La rencontre des eaux (Where the waters meet)

A proposal by Claire Luna

from 03 March to 23 April 2021

Petite Galerie - Cité internationale des arts
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They speak languages that make the sound of a distant river (1)



The “meeting of the waters” is the name given to an unusual phenomenon that occurs where two bodies of water meet but do not mix. They simply accompany each other, while preserving their own temperature, salinity and density, in other words forming a union that respects the integrity of each.


As water is either considered a natural resource to be exploited (this year “blue gold” began being traded as a commodity like gold or oil) or simply as a chemical element (2), we have perhaps forgotten the symbolic, philosophical and mythological powers embodied by water and the various beliefs associated with it, not to mention its religious importance, especially Islam. As it says in the Koran: "And it is He who gives free rein to the two seas (...). And He assigns between the two an intermediate zone and an impassable barrier". (Sura 25, Verse 53)


This "intermediate zone" is La rencontre des eaux (Where the waters meet), a project that emerged in the context of my curatorial residence. After a few studio visits, I realised that this familiar and yet mysterious element was present in many of the projects on which artists were working during their residency at the Cité. Their respective approaches, which open up abroad spectrum of reflections about this element, led me to imagine a three-exhibition programme around water at the Petite Galerie at the Cité internationale des arts, accompanied by the offsite events programme Affluents.


The cycle kicks off with a solo exhibition, Drip Drop The Rain by Chedly Atallah, which will be followed by Polaris by Sara Kamalvand and Metaphora - prelude by Camille Pradon.

Affluents provides an opportunity to meet and exchange with other artists, notably by mean of a visit to the studio (3) of video artist Magali Dougoud, who constructs new mythologies inspired in part by hydrofeminism, but above all by the flow of multiple voices. Other studio visits include Julie Ramage, who will be presenting her project for a hydrodynamic machine whose water flow is a metaphor for the circulation of exchanges between prisoners and Mathilde Lavenne, who will be presenting her spellbinding fjord movie Focus infinity. With Birth Canal, the composer Koki Nakano immerses us in this oceanic foetal sensation that we have all been through before fixing our individuality, an idea challenged by Marko Vuorinen in his portrait of Rebecca, a Paris-based queer, part Roma circus artist who lives in Paris in the refusal of fixity.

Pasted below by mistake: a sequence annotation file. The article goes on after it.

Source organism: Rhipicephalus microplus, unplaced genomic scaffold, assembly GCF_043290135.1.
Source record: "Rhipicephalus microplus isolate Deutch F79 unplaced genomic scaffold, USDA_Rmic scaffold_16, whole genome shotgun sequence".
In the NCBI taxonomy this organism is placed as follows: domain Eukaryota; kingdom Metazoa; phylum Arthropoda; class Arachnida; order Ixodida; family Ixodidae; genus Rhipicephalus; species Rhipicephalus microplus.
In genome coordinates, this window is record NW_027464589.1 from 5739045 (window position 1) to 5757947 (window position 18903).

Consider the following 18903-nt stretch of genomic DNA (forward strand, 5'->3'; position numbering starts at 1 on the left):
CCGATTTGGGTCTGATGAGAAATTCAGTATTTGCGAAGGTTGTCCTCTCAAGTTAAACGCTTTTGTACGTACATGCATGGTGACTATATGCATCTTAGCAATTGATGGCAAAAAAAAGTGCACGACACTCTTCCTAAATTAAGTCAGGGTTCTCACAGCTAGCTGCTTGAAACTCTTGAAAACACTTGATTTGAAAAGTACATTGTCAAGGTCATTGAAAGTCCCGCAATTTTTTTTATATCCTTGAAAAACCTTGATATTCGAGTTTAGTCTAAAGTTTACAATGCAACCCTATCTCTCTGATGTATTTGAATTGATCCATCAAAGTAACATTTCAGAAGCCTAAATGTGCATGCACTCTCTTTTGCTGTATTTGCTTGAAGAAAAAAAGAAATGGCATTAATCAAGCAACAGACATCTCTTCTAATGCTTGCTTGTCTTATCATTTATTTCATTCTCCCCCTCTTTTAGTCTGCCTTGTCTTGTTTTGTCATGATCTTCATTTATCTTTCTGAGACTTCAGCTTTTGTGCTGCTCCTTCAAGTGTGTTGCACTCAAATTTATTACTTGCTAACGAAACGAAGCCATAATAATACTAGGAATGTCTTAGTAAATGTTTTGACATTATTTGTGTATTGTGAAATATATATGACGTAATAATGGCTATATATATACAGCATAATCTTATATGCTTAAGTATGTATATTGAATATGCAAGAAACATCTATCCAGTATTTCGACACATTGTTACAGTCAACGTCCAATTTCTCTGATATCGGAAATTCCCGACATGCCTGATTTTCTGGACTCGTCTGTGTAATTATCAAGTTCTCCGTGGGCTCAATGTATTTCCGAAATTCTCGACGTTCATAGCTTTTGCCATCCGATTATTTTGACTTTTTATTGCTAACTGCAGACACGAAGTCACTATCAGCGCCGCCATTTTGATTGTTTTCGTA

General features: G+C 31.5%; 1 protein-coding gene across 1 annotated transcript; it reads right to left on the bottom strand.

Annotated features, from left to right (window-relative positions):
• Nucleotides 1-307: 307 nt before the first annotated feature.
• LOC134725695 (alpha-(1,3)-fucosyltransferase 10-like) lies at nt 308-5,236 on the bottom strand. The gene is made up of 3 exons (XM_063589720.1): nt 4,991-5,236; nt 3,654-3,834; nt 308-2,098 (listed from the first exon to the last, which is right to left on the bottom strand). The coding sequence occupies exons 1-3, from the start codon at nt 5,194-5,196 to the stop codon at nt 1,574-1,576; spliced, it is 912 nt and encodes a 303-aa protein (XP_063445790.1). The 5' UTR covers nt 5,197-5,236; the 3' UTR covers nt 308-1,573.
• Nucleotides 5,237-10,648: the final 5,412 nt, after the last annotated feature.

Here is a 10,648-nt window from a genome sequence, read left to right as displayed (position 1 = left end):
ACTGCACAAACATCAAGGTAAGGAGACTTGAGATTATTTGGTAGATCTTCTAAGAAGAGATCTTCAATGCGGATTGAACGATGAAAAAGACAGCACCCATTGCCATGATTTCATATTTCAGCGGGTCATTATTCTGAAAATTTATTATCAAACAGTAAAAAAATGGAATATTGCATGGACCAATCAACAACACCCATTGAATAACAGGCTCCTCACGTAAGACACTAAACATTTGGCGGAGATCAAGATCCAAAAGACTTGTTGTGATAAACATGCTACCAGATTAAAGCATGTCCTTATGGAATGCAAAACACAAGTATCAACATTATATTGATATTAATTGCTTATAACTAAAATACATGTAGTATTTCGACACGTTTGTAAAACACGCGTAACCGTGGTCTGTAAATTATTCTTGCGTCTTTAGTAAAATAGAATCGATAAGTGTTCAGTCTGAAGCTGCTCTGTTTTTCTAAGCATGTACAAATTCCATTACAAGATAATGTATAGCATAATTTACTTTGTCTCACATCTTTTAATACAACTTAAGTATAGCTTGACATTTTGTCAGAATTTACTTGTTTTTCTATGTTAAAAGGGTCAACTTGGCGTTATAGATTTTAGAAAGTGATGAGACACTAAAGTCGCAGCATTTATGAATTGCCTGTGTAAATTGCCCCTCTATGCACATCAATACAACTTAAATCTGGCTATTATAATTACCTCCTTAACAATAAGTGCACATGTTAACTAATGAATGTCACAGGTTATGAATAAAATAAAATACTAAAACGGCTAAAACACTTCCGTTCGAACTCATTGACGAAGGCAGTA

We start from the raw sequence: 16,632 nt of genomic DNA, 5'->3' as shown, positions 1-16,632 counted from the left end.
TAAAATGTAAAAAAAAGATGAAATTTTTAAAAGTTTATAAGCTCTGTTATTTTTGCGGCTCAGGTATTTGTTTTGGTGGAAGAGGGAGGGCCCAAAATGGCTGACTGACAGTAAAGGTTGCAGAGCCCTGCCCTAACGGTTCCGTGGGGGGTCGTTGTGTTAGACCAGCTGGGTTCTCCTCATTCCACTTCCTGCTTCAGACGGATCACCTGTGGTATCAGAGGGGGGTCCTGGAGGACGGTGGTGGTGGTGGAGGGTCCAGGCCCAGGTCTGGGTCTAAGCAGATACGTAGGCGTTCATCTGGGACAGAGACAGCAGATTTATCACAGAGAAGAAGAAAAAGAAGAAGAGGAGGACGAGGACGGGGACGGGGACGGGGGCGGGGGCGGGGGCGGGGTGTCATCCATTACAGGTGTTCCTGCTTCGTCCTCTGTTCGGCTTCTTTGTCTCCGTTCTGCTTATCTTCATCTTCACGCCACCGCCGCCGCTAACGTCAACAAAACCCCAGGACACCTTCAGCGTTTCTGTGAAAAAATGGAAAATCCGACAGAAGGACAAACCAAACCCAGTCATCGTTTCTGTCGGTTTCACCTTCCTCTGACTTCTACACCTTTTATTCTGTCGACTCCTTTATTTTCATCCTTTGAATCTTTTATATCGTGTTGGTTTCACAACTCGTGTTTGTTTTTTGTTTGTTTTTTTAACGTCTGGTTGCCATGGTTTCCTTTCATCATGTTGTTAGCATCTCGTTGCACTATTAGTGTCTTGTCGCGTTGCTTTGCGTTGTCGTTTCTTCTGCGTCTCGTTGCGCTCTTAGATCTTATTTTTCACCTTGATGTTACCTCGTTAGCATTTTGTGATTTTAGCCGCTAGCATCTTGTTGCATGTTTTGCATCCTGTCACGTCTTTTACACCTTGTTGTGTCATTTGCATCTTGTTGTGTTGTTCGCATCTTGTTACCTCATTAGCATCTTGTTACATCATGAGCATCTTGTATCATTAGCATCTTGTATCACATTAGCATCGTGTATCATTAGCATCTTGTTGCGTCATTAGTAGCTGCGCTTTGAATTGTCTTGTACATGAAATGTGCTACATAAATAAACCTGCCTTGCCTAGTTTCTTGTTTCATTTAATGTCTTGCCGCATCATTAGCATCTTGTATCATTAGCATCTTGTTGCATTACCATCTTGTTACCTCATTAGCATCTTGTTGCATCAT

On March 22, World Water Day, Mathias Depardon and Joan Ayrton will meet to talk about the controversial dams in Turkey and similar barriers in the minds of people. Nicolas Faubert's performance Ondine (sound by Grégoire Terrier; costume by Nefeli Papadimouli) in the exhibition Metaphora - prélude at the Petite Galerie will close the cycle of La rencontre des eaux (Where the waters meet), which I hope will be only a first drop in a future ocean of reflections and exchanges to "give water a chance to speak (again)" (4).



(1)  Erri de Luca, La nature exposée, published by Gallimard (Folio collection), 2017, p.13.

(2) Ivan Illich, H20 Les eaux de l'oubli, published Terre urbaine (L'Esprit des Villes collection), 2020.

(3) Given the health situation, the studio visits are for professionals only.

(4) Gaston Bachelard, L'eau et les rêves, Essai sur l'imagination de la matière, p. 209, 2019.

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